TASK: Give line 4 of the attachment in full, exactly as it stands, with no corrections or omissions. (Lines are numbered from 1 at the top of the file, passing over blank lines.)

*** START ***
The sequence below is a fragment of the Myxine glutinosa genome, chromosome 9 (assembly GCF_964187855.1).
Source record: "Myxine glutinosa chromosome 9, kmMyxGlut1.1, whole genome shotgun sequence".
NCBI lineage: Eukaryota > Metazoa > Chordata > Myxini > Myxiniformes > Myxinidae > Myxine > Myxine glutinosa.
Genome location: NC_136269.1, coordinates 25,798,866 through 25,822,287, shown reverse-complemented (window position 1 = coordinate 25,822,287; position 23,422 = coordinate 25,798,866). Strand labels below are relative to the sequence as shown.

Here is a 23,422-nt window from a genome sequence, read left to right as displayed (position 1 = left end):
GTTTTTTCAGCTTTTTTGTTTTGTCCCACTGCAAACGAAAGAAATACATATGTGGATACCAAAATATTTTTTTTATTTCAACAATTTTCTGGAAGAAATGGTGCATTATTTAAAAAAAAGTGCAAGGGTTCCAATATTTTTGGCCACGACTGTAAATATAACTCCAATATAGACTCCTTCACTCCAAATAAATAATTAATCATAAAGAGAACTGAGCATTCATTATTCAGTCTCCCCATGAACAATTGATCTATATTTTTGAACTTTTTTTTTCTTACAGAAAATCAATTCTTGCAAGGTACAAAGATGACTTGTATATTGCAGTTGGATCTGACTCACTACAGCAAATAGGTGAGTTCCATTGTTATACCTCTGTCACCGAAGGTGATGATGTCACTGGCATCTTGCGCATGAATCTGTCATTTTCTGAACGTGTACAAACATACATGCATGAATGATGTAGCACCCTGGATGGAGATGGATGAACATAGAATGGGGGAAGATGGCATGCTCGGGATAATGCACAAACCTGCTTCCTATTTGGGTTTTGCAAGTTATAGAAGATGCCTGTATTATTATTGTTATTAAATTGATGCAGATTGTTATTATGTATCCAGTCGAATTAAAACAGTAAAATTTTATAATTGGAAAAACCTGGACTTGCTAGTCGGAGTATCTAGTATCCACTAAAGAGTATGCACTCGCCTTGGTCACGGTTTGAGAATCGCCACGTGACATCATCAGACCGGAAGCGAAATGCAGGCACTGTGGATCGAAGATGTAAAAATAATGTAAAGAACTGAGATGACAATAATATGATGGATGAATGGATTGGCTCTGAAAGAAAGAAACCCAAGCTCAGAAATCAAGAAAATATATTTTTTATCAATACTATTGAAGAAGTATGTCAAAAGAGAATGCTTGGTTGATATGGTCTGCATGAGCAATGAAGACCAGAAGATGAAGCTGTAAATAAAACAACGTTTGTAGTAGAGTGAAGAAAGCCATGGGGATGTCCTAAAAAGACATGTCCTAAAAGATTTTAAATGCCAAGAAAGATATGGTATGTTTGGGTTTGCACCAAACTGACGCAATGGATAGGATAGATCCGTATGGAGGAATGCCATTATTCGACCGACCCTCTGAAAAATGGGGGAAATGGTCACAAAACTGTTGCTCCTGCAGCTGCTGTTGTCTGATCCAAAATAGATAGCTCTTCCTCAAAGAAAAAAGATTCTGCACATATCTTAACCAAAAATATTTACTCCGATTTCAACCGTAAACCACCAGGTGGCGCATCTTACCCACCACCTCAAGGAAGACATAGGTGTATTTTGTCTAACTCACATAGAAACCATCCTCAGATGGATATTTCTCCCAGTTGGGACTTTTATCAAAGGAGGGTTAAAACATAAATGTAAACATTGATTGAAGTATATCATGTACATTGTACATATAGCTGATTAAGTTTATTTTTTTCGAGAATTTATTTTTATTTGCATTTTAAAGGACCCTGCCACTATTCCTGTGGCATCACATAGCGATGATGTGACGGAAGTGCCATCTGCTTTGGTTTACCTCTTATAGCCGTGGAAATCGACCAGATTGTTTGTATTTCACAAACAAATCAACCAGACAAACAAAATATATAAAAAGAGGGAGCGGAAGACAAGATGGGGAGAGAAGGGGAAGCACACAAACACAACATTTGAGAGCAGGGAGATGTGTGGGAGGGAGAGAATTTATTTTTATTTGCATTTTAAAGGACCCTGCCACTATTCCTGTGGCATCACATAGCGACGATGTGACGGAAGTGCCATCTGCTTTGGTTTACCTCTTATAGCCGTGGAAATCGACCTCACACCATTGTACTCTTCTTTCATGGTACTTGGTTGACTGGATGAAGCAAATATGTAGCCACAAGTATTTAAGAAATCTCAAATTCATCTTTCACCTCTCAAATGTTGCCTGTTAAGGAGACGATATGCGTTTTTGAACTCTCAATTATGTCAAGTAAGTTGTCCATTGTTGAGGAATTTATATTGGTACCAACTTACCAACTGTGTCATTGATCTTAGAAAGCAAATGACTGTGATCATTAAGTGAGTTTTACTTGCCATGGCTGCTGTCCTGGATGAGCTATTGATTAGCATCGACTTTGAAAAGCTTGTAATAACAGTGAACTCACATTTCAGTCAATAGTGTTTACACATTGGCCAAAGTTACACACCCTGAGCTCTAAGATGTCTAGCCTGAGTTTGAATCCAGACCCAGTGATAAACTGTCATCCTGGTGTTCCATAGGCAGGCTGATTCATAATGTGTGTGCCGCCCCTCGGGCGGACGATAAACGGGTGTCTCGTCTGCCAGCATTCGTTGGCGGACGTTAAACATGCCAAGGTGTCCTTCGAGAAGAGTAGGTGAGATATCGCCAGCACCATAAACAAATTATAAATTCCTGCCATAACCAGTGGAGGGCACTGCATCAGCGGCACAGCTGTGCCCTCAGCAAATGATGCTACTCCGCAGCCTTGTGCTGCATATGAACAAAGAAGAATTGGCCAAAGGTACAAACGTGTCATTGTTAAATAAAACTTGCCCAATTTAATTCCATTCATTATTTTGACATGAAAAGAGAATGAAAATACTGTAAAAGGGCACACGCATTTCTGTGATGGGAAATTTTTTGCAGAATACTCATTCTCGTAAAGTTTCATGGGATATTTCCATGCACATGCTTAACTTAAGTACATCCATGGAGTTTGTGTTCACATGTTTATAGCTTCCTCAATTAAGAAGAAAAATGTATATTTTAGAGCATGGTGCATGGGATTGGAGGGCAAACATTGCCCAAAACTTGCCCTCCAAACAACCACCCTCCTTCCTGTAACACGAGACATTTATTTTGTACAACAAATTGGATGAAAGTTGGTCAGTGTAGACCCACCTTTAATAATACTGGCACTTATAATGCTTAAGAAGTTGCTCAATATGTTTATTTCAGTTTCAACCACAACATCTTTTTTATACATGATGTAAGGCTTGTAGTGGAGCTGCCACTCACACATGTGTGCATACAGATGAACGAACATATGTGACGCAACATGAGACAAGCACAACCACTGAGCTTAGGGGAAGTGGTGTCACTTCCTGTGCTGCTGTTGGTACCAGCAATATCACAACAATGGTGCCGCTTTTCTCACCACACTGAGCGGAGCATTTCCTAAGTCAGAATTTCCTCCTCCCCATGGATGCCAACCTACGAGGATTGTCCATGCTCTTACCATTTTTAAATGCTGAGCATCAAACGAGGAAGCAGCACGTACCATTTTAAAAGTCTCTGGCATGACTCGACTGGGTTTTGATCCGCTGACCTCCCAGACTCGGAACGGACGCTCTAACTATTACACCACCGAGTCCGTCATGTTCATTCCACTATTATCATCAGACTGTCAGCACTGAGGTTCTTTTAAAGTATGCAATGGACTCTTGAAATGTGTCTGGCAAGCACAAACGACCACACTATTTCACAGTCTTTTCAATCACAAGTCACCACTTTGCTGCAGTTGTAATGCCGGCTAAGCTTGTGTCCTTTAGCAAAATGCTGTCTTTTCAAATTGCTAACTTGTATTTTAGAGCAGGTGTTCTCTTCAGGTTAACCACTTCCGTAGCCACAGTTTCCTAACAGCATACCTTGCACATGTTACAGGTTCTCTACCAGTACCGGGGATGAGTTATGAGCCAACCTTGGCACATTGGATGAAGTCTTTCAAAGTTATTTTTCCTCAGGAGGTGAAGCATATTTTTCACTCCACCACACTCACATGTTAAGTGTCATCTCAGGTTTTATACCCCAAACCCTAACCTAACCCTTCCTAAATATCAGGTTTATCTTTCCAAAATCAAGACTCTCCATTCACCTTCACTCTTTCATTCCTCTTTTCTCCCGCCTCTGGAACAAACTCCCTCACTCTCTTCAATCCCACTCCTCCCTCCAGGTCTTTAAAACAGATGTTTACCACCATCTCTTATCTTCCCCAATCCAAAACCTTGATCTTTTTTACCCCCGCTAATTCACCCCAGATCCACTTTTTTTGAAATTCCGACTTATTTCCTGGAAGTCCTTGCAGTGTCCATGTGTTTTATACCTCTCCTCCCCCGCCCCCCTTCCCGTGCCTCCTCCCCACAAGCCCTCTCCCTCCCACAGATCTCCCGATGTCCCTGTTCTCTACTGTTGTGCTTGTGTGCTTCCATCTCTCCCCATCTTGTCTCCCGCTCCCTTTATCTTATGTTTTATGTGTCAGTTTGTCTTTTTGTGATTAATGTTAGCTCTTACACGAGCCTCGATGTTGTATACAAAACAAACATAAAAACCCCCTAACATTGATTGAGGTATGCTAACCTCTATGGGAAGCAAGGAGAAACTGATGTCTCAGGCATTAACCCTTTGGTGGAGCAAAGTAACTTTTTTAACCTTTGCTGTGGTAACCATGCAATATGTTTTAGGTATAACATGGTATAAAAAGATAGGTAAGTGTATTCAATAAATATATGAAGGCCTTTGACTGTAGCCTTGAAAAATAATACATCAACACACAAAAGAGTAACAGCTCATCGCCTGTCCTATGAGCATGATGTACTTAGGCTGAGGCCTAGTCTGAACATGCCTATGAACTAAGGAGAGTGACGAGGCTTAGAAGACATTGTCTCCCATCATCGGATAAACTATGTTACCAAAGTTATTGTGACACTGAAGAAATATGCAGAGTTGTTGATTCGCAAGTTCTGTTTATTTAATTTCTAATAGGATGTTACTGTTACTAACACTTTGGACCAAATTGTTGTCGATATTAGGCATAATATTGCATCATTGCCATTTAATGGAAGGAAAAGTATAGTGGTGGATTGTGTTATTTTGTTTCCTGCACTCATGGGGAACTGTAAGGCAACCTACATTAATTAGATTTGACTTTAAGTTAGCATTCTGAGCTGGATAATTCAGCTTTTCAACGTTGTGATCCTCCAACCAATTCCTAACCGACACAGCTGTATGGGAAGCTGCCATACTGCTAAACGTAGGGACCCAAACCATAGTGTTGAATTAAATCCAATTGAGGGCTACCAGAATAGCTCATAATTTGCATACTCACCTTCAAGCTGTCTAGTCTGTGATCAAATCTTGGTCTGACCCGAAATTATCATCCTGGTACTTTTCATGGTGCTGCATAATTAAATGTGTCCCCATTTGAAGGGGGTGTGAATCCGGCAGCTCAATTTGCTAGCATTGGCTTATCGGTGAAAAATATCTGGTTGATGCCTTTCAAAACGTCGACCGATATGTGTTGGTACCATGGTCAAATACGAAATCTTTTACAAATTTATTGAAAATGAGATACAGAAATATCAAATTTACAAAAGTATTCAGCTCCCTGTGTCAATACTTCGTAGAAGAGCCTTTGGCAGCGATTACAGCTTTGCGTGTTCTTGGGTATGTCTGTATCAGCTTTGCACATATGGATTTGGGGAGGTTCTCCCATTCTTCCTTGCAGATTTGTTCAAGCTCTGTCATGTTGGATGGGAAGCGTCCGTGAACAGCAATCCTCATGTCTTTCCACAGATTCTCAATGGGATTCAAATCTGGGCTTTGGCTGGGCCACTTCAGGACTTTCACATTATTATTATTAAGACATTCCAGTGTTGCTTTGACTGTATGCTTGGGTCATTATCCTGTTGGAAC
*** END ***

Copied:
Genome location: NC_136269.1, coordinates 25,798,866 through 25,822,287, shown reverse-complemented (window position 1 = coordinate 25,822,287; position 23,422 = coordinate 25,798,866). Strand labels below are relative to the sequence as shown.